KNH surgeons reattach boy’s severed hand in a 10-hour surgery

Seven-year-old Benevolence Iticha
Seven-year-old Benevolence Iticha smiles after successful reattachment of his severed hand by surgeons at Kenyatta National Hospital. [KNH]. [Photo: NMG]

Doctors at the Kenyatta National Hospital (KNH) on Tuesday reattached the severed hand of a seven-year-old boy.

The successful surgery brings the number of such intricate operations to five.

The first of such surgery was conducted in 2018 to a 17-year-old teen, Joseph Kihara from Kihara in Kiambu County.

Now, Benevolence Iticha, a Grade 2 pupils in Githinga, Githunguri is the fifth recipient of the surgical prowess by a team of surgeons at KNH.

Iticha is said to have had an accident on October 4 while cutting grass for their cows together with his father Antony Kigotho.

His mother, Lydiah Wanjiru said that Iticha was wheeling the chaff cutter when his hand got stuck and the blades cut off his hand from the wrist.

“I saw the blunt hand bleeding, and wailed and called a neighbour,” Wanjiru recalled.

“I thank God that I had the courage to pick the hand. I picked a shopping bag that was on the verandah, put the hand in it and set out straight for the hospital,” she said.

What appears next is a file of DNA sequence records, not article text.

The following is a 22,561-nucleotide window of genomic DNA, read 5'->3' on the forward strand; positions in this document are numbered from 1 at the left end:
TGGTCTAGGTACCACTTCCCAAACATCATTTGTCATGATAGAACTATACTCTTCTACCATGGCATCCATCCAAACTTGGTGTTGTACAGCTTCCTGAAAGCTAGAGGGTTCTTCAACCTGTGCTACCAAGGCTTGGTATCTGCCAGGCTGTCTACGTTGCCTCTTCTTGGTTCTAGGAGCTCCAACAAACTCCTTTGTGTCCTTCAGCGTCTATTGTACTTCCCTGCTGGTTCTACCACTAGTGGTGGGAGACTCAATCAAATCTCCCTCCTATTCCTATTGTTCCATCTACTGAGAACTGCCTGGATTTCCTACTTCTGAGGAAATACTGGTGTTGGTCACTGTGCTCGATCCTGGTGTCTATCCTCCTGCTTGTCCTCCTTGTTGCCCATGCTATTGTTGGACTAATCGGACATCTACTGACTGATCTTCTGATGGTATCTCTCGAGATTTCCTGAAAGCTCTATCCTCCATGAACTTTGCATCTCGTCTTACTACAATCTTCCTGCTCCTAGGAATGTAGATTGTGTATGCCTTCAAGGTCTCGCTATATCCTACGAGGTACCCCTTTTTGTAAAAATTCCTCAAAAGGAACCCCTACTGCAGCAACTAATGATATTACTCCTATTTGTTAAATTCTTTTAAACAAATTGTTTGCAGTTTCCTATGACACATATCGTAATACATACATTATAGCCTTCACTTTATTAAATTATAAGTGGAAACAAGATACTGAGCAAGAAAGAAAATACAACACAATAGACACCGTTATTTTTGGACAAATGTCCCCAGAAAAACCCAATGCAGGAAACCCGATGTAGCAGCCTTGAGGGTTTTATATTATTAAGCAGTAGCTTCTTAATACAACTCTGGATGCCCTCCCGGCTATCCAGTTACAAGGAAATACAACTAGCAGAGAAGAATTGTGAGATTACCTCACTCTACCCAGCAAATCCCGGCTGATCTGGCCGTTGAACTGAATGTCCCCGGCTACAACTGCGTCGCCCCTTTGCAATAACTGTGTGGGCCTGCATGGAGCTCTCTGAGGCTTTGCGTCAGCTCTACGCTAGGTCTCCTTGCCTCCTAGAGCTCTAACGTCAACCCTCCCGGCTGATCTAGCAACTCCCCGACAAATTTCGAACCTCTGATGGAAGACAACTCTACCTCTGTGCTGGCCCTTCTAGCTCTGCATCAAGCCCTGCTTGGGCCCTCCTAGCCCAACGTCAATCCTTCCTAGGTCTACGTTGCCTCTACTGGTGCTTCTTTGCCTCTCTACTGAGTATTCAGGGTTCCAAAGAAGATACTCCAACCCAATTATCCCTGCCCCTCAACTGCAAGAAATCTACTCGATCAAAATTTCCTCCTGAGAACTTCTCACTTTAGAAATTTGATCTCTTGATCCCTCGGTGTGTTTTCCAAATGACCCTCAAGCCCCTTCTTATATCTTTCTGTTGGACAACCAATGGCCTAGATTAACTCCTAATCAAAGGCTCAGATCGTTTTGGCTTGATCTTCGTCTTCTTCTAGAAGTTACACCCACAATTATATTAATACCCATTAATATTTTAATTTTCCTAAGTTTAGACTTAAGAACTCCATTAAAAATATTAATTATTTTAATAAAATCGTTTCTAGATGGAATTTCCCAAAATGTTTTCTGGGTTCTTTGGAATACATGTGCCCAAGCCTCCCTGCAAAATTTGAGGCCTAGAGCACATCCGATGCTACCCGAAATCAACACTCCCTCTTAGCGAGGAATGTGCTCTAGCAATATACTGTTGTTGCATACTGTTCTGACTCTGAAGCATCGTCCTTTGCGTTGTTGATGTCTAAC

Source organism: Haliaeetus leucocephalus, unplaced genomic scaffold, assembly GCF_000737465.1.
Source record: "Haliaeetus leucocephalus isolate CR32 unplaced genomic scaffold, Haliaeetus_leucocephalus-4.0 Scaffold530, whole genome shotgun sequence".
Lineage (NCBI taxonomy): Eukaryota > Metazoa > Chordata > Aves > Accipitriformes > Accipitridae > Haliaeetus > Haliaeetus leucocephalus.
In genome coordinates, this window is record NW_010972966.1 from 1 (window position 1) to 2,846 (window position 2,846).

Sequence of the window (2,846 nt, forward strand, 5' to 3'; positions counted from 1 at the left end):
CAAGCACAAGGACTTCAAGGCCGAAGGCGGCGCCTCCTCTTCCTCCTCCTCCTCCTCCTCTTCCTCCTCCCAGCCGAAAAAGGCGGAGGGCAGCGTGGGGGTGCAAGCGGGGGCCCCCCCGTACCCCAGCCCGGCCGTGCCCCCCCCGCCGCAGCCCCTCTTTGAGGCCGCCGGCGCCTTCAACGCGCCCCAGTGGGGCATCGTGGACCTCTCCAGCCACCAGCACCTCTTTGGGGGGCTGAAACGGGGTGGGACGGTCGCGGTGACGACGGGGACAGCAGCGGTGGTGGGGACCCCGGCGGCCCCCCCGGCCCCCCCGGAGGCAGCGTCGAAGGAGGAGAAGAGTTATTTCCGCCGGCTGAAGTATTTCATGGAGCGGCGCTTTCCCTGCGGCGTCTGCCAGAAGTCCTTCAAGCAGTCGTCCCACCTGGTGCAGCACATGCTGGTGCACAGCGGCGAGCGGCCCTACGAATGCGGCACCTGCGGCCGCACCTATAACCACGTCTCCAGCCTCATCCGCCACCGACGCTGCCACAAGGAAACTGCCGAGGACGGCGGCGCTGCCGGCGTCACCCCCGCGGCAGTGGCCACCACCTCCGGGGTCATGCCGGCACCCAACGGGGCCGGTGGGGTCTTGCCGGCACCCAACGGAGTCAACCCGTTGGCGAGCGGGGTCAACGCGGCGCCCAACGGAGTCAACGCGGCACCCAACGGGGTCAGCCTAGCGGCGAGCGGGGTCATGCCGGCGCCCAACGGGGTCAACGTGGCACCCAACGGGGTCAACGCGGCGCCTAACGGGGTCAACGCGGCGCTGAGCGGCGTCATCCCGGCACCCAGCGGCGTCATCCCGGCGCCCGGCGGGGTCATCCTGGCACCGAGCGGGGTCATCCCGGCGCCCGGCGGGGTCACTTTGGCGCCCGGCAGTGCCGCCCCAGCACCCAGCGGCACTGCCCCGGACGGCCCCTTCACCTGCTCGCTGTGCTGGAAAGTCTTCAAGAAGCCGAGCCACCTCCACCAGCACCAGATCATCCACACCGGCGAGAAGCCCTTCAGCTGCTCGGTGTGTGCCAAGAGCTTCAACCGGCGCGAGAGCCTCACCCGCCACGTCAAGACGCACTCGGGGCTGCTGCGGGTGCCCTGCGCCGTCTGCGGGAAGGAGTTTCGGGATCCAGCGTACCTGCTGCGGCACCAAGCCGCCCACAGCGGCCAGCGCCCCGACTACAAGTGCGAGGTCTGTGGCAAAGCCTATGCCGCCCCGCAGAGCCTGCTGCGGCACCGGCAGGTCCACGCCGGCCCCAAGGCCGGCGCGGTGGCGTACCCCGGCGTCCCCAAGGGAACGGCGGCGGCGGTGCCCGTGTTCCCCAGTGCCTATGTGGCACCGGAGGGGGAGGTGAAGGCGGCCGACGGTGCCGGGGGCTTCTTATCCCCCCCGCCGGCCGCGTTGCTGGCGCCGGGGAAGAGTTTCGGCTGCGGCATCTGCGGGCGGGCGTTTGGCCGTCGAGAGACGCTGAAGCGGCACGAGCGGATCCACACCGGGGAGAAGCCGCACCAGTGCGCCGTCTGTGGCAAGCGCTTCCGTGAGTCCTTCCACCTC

Her first stop was the Nazareth Hospital in Kiambu from where they were referred to KNH and the hand was immediately stored in a cool box for reattachment.

Upon arrival to KNH, a team of surgeons went down to work and at 3 pm, Iticha was wheeled to the theatre where the gruelling 10-hour surgery took place.

The surgeons together with an able team of nurses and anaesthetists successfully reattached the palm.

So far, his hand is healing though he has had to undergo another minor surgery to allow for the full healing of his hand.

Full of hope, Iticha appeared before the media on Wednesday and stunningly said that his dream is to lead Kenya as the President.

Dr Benjamin Wabwire, KNH’s head of plastic and reconstructive surgery said Benevolence has still not regained full sensation on the palm. 

“He is undergoing occupational therapy and physiotherapy because at the moment he may not have sensational feeling in the fingers as the nerves grow back which take time so someone needs to work on him,” Wabwire said.

“With Benevolence being a young child, we are optimistic that he will be able to return to full function and his brain will adapt accordingly as he recovers,” he added.

Dr Wabwire advised that in a case of a chopped limb, it is not advisable to stay more than 12 hours after the accident without surgery because the cells die after this.

He also said that the chopped limb must be stored under very hygienic conditions to higher the success rate.